NOAA Hurricane Predictions: Above-normal 2020 Season

Hurricane Dorian, September 2019. Hurricane Dorian, September 2019.

NOAA Hurricane Predictions: Above-normal 2020 Season Featured

By / Local News / Wednesday, 27 May 2020 17:06

By WILLARD KILLOUGH III
Managing Editor

NEW HANOVER CTY - The National Oceanic and Atmospheric Administration (NOAA) Climate Prediction Center released their 2020 hurricane season outlook on May 21st. The prediction is for an above-normal Atlantic season with a 60% chance of an above-normal season, a 30% chance of a near normal season and a 10% chance of a below-normal season.

Hurricane season begins June 1st and runs through November 30th.

NOAA predicts "a likely range of 13 to 19 named storms (winds of 39 mph or higher), of which 6 to 10 could become hurricanes (winds of 74 mph or higher), including 3 to 6 major hurricanes (category 3, 4 or 5; with winds of 111 mph or higher)."

NOAA provides these ranges with a 70% confidence. An average hurricane season produces 12 named storms, of which 6 become hurricanes, including 3 major hurricanes.

Secretary of Commerce Wilbur Ross explained, "As Americans focus their attention on a safe and healthy reopening of our country, it remains critically important that we also remember to make the necessary preparations for the upcoming hurricane season," and "Just as in years past, NOAA experts will stay ahead of developing hurricanes and tropical storms and provide the forecasts and warnings we depend on to stay safe."

According to the NOAA, the combination of several climate factors is driving the strong likelihood for above-normal activity in the Atlantic this year. El Nino Southern Oscillation (ENSO) conditions are expected to either remain neutral or to trend toward La Nina, meaning there will not be an El Nino present to suppress hurricane activity. Also, warmer-than-average sea surface temperatures in the tropical Atlantic Ocean and Caribbean Sea, coupled with reduced vertical wind shear, weaker tropical Atlantic trade winds, and an enhanced west African monsoon all increase the likelihood for an above-normal Atlantic hurricane season. Similar conditions have been producing more active seasons since the current high-activity era began in 1995.

Acting NOAA administrator Neil Jacobs, Ph.D. explained, "NOAA’s analysis of current and seasonal atmospheric conditions reveals a recipe for an active Atlantic hurricane season this year," and "Our skilled forecasters, coupled with upgrades to our computer models and observing technologies, will provide accurate and timely forecasts to protect life and property."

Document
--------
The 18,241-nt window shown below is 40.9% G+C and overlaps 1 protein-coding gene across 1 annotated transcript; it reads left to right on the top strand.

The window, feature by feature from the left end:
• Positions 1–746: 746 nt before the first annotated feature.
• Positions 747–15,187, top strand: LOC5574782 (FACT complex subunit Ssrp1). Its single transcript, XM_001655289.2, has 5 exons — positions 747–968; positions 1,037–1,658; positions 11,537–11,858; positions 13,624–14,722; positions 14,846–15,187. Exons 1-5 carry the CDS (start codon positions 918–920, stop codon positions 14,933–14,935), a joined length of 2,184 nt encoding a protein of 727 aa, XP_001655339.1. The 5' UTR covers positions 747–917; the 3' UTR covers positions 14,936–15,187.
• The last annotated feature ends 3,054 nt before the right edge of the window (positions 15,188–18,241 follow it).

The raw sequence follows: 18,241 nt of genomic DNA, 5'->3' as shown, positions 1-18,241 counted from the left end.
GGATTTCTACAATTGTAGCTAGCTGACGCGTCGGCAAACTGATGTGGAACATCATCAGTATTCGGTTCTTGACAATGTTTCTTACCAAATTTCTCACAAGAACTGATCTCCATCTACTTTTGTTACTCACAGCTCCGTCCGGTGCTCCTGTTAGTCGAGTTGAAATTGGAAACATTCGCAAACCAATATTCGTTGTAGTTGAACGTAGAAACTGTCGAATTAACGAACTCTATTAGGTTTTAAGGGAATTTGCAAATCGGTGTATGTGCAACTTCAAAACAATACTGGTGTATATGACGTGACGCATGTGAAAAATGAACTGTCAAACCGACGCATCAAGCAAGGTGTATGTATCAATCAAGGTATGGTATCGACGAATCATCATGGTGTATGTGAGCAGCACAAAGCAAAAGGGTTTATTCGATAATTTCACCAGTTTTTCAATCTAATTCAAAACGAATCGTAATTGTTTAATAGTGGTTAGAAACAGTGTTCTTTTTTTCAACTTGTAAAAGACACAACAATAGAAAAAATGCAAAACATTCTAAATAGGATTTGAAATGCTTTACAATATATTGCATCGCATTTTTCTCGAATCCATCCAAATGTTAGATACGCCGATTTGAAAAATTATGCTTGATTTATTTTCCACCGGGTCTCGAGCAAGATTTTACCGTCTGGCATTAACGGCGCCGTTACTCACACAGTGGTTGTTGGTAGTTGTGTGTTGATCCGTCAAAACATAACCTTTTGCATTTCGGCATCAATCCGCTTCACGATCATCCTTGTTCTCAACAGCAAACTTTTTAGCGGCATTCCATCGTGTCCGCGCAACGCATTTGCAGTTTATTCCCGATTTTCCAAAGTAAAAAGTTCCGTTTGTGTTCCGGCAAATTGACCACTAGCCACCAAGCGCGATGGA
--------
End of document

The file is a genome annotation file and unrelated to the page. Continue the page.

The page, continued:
As the hurricane season gets underway, NOAA will begin feeding data from the COSMIC-2 satellites into weather models to help track hurricane intensity and boost forecast accuracy. COSMIC-2 provides data about air temperature, pressure and humidity in the tropical regions of Earth — precisely where hurricane and tropical storm systems form.

Also during the 2020 hurricane season, NOAA and the U.S. Navy will deploy a fleet of autonomous diving hurricane gliders to observe conditions in the tropical Atlantic Ocean and Caribbean Sea in areas where hurricanes have historically traveled and intensified.

NOAA’s outlook is for overall seasonal activity and is not a landfall forecast. The Climate Prediction Center will update the 2020 Atlantic seasonal outlook in August prior to the historical peak of the season.

The list of storm names for 2020:
Arthur (Already occurred earlier this month.
Bertha; Cristobal; Dolly; Edouard; Fay; Gonzalo; Hanna; Isaias; Josephine; Kyle; Laura; Marco; Nana; Omar; Paulette; Rene; Sally; Teddy; Vicky; Wilfred.

COVID-19:

During hurricanes, most people are told to evacuate or stock up on supplies and stay at home. No help during a storm. First responders will not likely risk their lives during a storm when they've already told people to evacuate.

Keith Acree, Public Information Officer for North Carolina Emergency Management under NC Department of Public Safety explained on Tuesday, "The response to COVID-19 and a hurricane response would largely draw on different resources.  The COVID-19 response is focused on medical personnel and personal protective
equipment. A hurricane response typically draws on resources like search and rescue, sheltering and food/water. At the local level, counties that operate shelters are thinking about what sheltering would look like in a COVID-19 environment where social distancing needs to be observed. They are considering options that avoid congregate shelters with many people together in large open spaces like gyms."

Carolina Beach Town Manager Bruce Oakley explained, "We have had some informal "what if" conversations but have not started planning for the possibility yet. As we start prepping for hurricane season it will definitely be included in the planning and discussions. We will also work with our partners at the County and Kure to make sure we all are on the same page."

Kure Beach Councilman David Heglar - Emergency Manager for the Town - explained, "In a high level way - yes it is being considered.  As far as guidance or details - the town’s hurricane planning process starts in late April, for approval of any plan changes at the May/June meetings.  This issue has been highlighted to the County and State for their thoughts/inputs - but have not received any guidance at this time."

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